Tertullian wrote a short passage (De Speculatis, 100.30) in which he describes Jewish mockery of the Christians and of Jesus. Much of what Tertullian accuses the Jews of saying and doing is taken straight out of the NT, though there is some additional material which reflects what would later be found in a sixth century polemical Jewish text called the Toledoh Yeshu (in this work, the body is even found!). Tertullian wrote the passage sometime in the late second century. Thus, this is not an "early" Jewish allegation at all.

(I'd like to add here that the modern term "Jewish" is an anachronism in this context, but I won't belabor the point further.)

On fact #3: Appearances

  • - b - The Gospel traditions provide multiple, independent attestations of these appearances.
(I have reversed the order of these first two pieces of evidence posited by Dr. Craig for the sake of exposition and clarity.)

Are there really multiple independent attestations of the different post-Easter appearances?

As I survey contemporary scholarship, to my eyes it seems pretty clear that the consensus view overwhelmingly favors not only Marcan priority, that is, the fact that Mark's gospel was the first to be composed, but it is also almost unanymously accepted that this gospel was subsequently used by the later evangelists ( i.e. the authors of Matthew and Luke) as a model both for the form and the content of the story they tell. If this is so, then what were once thought to be three independent attestations in the synoptics is now reduced to one evolving tradition. Furthermore, though admittedly not as overwhelmingly a consensus view (currently right about about 50%-50% ), it is probable that the fourth evangelist also knew of and used the synoptic tradition in composing his own gospel (I think he did). If this is so, then what we have are variants of one single evolving tradition.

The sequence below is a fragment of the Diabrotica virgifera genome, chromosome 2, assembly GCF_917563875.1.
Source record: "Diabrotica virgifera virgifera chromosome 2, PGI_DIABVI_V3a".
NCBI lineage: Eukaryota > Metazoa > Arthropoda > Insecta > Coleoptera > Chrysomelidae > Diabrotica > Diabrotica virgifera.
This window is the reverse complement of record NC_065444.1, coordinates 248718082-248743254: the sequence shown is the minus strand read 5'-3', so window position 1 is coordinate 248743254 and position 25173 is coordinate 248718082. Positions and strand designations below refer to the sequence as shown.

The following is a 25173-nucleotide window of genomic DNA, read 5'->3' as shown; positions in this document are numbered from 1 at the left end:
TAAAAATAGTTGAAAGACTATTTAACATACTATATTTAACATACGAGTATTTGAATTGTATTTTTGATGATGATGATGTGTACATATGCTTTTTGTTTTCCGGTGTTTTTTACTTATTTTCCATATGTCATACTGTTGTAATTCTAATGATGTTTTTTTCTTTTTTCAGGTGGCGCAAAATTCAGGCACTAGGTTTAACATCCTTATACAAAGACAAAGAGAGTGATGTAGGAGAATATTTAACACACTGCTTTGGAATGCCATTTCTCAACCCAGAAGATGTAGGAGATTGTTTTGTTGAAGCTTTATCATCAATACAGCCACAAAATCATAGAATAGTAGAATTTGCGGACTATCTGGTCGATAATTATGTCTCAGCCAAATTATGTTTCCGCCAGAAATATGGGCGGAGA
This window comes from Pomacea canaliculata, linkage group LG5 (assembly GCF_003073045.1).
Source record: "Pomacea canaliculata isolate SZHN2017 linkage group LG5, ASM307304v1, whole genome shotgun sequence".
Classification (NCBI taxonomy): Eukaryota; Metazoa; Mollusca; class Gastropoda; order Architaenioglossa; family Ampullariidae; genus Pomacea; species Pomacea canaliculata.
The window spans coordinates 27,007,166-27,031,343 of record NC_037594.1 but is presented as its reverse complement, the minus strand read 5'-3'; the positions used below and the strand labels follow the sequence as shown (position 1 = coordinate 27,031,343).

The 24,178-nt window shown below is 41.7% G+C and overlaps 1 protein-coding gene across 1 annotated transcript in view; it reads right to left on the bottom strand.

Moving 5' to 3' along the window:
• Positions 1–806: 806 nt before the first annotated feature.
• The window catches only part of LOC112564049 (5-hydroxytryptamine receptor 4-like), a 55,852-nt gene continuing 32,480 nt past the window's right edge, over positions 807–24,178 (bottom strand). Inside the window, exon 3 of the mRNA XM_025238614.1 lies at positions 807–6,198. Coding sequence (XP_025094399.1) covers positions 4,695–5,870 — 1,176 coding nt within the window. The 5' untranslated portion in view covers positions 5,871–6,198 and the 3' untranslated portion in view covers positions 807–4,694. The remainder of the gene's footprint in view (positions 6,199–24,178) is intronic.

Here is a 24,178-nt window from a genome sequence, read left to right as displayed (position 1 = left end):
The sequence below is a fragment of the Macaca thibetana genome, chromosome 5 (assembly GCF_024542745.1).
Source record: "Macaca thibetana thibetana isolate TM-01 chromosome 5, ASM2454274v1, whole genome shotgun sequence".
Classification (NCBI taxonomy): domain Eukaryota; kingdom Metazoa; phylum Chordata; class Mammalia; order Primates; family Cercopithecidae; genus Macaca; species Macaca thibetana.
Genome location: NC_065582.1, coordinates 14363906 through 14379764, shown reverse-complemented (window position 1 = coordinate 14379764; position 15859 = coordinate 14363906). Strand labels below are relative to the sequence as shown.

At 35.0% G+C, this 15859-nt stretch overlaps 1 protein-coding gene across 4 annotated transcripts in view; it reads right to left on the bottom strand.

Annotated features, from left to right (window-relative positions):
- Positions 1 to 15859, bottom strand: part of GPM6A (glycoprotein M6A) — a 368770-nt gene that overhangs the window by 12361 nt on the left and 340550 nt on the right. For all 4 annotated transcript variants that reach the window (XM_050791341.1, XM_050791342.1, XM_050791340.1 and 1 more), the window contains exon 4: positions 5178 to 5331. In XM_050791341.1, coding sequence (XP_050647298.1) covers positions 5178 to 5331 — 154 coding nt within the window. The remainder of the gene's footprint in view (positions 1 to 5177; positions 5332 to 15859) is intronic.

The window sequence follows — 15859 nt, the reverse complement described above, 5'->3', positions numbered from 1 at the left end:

This leaves us with only two "independent" attestations, then. Namely, that contained in the gospels and the one in 1 Cor. 15.
And these two traditions tell different stories. The synoptics say he appeared to Mary and some women first. Paul says he appeared to Cephas.
No multiple attestation here.

  • - a - The list of eyewitnesses to Jesus' post-resurrection appearances which is quoted by Paul (1Cor. 15: 5-7) and vouchsafed by his personal acquaintance with the people involved guarantees that these appearances occurred.
The proto-creed contained in 1Cor. 15 includes what presumes to be a list of the earliest of these appearances. He appeared to Simon Cephas and then to the twelve (the twelve what? - I am not being facetious here; my point is that I think "the twelve" is a post-Easter construct), and then to a bunch of people (presumably on Pentecost?), and then to Upright Jacob ("James the Lesser"), and then to "all" the apostles (Who were they?), and then, finally, last but not least, to Saul of Tarsus.